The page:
Infosys Strategic Vision

“Virtual currencies can promote financial inclusion. They can become an appropriate form of payment, especially in those countries where individuals do not have access to bank accounts.” ~ Sukhna Dang, Client Solution Manager, Financial services, Infosys

Are virtual currencies a mirage?

The very advantages touted as benefits by virtual currency supporters, are seen as disadvantages by its critics. The disadvantages attributed to virtual currencies include:

Substantial Volatility: Virtual currencies are subject to significant fluctuation. The total value of virtual currencies in circulation and the number of merchants or businesses using them are still small. Hence even a small activity or trade can affect the price movement, which makes virtual currencies highly volatile.  There have been instances of the Bitcoin exchange rate falling alarmingly – by more than 50% – in one day.

Security Risk: Critics of virtual currency pinpoint that since the identities of
parties involved in a transaction are not recognizable and transactions are not traceable, they can be misused for unlawful or criminal activities like:

  • Money laundering or terror financing

Virtual currency transactions are vulnerable to money laundering/terror financing risks, thanks to payer and payee anonymity compounded by the lack of an authorized monitoring authority. This increases the possibility of virtual currencies being used for suspicious activities. For instance, Liberty Reserve‘s CTO was operating an unlicensed money transmitting business which processed more than $16 billion through the firm’s digital currency system.  He leveraged his technical expertise and created a virtual currency business which was used extensively by criminals across the world.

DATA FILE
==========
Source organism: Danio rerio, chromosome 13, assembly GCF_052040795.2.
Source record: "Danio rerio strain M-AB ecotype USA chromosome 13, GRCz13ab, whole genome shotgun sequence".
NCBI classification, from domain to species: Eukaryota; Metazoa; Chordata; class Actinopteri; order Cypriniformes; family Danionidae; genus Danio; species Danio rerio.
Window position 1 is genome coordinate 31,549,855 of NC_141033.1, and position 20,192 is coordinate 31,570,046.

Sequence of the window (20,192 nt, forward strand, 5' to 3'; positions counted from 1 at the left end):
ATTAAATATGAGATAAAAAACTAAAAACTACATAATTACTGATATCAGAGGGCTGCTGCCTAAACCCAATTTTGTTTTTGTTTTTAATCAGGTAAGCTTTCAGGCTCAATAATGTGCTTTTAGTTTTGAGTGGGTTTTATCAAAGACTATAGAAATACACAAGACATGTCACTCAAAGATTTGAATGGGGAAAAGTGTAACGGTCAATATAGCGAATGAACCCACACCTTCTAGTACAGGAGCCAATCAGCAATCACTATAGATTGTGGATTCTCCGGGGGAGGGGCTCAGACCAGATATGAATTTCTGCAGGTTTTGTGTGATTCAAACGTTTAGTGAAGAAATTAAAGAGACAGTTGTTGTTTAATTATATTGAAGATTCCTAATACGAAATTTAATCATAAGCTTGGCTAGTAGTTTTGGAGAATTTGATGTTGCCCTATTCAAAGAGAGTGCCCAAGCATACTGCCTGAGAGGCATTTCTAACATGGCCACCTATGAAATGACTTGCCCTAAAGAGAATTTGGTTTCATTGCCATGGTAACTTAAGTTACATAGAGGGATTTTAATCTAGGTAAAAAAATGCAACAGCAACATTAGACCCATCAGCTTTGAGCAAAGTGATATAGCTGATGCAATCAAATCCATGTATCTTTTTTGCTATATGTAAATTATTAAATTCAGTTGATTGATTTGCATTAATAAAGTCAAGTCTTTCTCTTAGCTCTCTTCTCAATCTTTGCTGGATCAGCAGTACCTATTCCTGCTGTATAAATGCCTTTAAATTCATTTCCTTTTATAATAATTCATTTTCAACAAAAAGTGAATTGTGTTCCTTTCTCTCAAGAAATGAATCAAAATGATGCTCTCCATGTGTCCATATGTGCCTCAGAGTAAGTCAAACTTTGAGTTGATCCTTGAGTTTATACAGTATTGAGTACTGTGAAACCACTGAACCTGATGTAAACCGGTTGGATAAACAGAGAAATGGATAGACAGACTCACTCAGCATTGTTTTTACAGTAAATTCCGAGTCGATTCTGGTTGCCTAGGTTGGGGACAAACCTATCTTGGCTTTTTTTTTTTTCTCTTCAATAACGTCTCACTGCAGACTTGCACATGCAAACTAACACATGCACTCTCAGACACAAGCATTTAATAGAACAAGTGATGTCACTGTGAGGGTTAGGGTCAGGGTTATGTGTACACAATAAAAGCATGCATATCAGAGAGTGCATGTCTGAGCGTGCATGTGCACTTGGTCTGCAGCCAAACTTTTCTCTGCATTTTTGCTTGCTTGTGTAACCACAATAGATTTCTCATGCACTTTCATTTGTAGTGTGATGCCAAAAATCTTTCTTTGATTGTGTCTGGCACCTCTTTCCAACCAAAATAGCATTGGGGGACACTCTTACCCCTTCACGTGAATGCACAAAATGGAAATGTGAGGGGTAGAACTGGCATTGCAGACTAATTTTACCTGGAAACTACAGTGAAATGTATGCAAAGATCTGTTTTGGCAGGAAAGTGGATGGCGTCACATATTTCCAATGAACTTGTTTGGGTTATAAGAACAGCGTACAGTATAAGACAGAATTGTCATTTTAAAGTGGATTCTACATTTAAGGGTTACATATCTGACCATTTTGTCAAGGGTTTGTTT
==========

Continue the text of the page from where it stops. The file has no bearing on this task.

• Hacking or fraud/theft

Virtual currencies definitely run the risk of being targeted by hackers using various methods to steal Bitcoins and other virtual currencies from user accounts. Over the past few years, there have been quite a few cases of hacking of virtual currency accounts. For instance, in March 2014, 650,000 Bitcoins were looted from Mt. Gox, and as recently as January 2015, hackers looted around 19,000 Bitcoins worth about $5 million from the Bitstamp exchange.

Risk of Rejection: Virtual currencies face the risk of rejection as they are yet to be recognized globally by users, merchants, regulators or governments. Many governments and regulators have issued sufficient risk warnings – including on liquidity risk – on virtual currency usage, or like the Government of China, banned them from trading.

Absence of regulation entails risk for consumers: Virtual currencies are largely unregulated. Currently, there is no pertinent regulation or central supervising authority for virtual currencies, nor government/central bank protection for virtual currency accounts, leaving users with no recourse in case of fraud.

In spite of all these drawbacks, all is not lost since many regulators and governments are looking into virtual currencies and it is widely believed that regulations will develop soon.

Developing Regulations

Virtual currency has raised unique challenges, and policymakers globally are focusing on developing an appropriate regulatory regime for the same. To start with:

  • The New York Department of Financial Services (DFS) has proposed BitLicense, an extensive regulatory framework that mandates a license for companies that deal with digital currencies.